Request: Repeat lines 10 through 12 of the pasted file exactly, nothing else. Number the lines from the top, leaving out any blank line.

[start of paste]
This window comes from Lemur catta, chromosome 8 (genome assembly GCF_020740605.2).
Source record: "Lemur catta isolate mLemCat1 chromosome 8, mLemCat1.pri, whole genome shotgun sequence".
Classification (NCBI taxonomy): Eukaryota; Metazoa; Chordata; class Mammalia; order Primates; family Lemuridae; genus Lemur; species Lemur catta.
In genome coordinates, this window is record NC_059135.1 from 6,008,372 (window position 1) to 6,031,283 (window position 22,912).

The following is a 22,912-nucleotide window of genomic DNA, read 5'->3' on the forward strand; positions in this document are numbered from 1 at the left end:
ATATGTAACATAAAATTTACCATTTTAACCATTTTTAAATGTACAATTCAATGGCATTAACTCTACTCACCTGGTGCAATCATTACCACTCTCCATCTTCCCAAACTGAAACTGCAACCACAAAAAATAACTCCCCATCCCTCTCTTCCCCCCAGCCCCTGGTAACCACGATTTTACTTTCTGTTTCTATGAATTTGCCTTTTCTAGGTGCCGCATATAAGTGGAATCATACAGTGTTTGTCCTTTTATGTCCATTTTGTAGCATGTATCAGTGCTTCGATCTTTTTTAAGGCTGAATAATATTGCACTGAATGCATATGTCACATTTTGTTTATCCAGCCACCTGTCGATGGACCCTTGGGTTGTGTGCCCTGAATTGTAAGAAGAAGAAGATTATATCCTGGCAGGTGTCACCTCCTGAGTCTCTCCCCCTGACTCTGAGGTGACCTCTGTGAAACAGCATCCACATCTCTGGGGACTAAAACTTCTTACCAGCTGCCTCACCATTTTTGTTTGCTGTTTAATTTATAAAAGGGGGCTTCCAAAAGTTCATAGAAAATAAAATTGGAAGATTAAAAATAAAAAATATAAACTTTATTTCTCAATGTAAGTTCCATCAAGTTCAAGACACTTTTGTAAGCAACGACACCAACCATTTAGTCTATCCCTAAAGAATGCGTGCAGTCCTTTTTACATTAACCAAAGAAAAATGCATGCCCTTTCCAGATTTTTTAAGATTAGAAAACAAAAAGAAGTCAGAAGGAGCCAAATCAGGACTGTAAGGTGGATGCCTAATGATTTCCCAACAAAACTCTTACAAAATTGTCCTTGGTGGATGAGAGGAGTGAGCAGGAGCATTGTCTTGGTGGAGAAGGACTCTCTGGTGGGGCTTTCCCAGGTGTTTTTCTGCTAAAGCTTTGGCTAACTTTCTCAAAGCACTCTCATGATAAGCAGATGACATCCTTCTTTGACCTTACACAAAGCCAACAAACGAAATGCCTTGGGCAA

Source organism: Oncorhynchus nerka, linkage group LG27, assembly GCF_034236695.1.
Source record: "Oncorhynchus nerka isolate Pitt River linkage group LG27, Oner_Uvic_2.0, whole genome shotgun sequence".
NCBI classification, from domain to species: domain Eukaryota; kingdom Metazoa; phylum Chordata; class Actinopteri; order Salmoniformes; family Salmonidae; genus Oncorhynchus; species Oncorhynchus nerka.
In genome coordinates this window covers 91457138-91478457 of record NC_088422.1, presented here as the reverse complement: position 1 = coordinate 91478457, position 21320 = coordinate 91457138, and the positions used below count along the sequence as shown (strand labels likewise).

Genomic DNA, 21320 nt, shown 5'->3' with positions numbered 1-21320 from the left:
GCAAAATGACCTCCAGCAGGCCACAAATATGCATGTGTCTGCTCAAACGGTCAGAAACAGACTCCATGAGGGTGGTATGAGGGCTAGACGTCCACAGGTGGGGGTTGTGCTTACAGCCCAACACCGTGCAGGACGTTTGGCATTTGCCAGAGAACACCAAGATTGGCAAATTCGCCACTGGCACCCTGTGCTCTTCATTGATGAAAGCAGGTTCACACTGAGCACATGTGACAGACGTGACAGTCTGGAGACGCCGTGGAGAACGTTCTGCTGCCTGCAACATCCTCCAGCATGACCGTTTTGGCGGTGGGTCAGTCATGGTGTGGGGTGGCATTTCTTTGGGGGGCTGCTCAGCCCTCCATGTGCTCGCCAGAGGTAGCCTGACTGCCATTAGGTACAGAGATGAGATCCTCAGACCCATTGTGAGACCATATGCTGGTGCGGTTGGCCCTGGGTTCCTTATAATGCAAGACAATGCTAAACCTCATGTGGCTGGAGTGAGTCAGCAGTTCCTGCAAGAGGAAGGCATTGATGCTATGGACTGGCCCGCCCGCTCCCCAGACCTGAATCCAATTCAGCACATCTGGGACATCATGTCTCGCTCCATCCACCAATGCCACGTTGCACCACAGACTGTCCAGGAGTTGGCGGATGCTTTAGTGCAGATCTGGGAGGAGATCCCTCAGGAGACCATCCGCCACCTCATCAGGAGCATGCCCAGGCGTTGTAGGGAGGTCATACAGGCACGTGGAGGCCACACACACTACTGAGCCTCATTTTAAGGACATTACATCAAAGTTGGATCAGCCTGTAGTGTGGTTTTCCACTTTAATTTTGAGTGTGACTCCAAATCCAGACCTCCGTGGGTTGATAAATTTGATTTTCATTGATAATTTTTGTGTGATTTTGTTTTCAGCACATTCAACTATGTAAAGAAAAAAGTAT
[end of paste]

In genome coordinates this window covers 91457138-91478457 of record NC_088422.1, presented here as the reverse complement: position 1 = coordinate 91478457, position 21320 = coordinate 91457138, and the positions used below count along the sequence as shown (strand labels likewise).

Genomic DNA, 21320 nt, shown 5'->3' with positions numbered 1-21320 from the left:
GCAAAATGACCTCCAGCAGGCCACAAATATGCATGTGTCTGCTCAAACGGTCAGAAACAGACTCCATGAGGGTGGTATGAGGGCTAGACGTCCACAGGTGGGGGTTGTGCTTACAGCCCAACACCGTGCAGGACGTTTGGCATTTGCCAGAGAACACCAAGATTGGCAAATTCGCCACTGGCACCCTGTGCTCTTCATTGATGAAAGCAGGTTCACACTGAGCACATGTGACAGACGTGACAGTCTGGAGACGCCGTGGAGAACGTTCTGCTGCCTGCAACATCCTCCAGCATGACCGTTTTGGCGGTGGGTCAGTCATGGTGTGGGGTGGCATTTCTTTGGGGGGCTGCTCAGCCCTCCATGTGCTCGCCAGAGGTAGCCTGACTGCCATTAGGTACAGAGATGAGATCCTCAGACCCATTGTGAGACCATATGCTGGTGCGGTTGGCCCTGGGTTCCTTATAATGCAAGACAATGCTAAACCTCATGTGGCTGGAGTGAGTCAGCAGTTCCTGCAAGAGGAAGGCATTGATGCTATGGACTGGCCCGCCCGCTCCCCAGACCTGAATCCAATTCAGCACATCTGGGACATCATGTCTCGCTCCATCCACCAATGCCACGTTGCACCACAGACTGTCCAGGAGTTGGCGGATGCTTTAGTGCAGATCTGGGAGGAGATCCCTCAGGAGACCATCCGCCACCTCATCAGGAGCATGCCCAGGCGTTGTAGGGAGGTCATACAGGCACGTGGAGGCCACACACACTACTGAGCCTCATTTTAAGGACATTACATCAAAGTTGGATCAGCCTGTAGTGTGGTTTTCCACTTTAATTTTGAGTGTGACTCCAAATCCAGACCTCCGTGGGTTGATAAATTTGATTTTCATTGATAATTTTTGTGTGATTTTGTTTTCAGCACATTCAACTATGTAAAGAAAAAAGTAT